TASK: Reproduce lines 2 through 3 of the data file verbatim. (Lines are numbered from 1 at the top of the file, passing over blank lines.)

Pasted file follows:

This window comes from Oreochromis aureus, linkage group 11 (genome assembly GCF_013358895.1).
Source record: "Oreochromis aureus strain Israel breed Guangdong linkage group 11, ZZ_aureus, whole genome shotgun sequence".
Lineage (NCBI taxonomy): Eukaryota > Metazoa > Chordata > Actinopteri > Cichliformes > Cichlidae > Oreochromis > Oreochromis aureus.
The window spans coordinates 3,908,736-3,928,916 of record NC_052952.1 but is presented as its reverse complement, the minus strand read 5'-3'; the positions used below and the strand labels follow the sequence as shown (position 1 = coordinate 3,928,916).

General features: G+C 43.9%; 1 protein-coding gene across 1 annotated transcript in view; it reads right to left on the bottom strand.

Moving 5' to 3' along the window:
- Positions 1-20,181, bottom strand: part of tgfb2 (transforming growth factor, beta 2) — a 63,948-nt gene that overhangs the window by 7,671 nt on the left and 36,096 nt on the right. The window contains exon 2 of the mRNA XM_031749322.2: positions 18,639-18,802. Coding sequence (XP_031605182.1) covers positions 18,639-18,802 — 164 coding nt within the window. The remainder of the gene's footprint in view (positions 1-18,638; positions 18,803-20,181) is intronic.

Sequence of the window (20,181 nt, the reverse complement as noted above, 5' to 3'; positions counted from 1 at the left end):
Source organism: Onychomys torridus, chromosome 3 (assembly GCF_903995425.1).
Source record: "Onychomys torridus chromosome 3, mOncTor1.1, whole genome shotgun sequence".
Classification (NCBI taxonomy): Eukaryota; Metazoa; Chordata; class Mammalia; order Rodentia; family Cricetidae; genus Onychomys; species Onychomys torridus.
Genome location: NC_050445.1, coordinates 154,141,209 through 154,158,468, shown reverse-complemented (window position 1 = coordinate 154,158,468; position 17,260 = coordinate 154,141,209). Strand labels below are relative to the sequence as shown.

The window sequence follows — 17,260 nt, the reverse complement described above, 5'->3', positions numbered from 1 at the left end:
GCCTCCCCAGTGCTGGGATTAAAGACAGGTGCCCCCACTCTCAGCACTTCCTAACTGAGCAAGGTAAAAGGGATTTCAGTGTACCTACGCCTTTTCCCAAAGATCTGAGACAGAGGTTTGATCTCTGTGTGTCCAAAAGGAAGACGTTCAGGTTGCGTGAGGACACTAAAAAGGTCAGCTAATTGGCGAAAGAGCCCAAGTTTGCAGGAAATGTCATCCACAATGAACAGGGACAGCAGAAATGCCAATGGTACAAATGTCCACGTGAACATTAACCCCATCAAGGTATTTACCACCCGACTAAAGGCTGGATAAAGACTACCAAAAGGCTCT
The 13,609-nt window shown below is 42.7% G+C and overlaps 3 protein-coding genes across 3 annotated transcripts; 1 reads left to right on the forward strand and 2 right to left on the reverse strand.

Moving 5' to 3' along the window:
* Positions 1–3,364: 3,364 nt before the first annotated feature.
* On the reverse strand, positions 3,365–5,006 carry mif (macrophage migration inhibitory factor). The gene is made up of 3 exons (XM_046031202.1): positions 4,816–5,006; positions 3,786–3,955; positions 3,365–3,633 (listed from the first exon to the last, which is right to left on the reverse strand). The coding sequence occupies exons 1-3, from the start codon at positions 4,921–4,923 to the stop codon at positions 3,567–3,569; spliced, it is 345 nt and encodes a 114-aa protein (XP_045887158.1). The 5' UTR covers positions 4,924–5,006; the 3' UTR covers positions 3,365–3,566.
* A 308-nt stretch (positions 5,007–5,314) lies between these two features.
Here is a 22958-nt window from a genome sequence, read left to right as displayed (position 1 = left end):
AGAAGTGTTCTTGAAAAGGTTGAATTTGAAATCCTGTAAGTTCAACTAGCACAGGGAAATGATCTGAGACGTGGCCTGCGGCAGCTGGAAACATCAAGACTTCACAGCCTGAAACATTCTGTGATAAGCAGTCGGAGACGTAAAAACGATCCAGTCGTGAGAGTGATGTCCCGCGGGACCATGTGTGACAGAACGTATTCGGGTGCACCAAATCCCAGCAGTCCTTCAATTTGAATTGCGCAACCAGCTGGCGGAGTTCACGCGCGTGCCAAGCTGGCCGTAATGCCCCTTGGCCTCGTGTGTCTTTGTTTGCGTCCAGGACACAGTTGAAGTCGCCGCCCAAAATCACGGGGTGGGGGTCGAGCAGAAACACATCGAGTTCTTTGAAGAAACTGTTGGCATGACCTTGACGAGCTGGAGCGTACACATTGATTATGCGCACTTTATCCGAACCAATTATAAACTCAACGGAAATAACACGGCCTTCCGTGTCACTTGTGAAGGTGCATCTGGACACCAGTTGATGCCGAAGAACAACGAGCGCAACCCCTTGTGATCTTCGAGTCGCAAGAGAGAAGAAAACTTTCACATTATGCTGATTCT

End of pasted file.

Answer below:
Source record: "Oreochromis aureus strain Israel breed Guangdong linkage group 11, ZZ_aureus, whole genome shotgun sequence".
Lineage (NCBI taxonomy): Eukaryota > Metazoa > Chordata > Actinopteri > Cichliformes > Cichlidae > Oreochromis > Oreochromis aureus.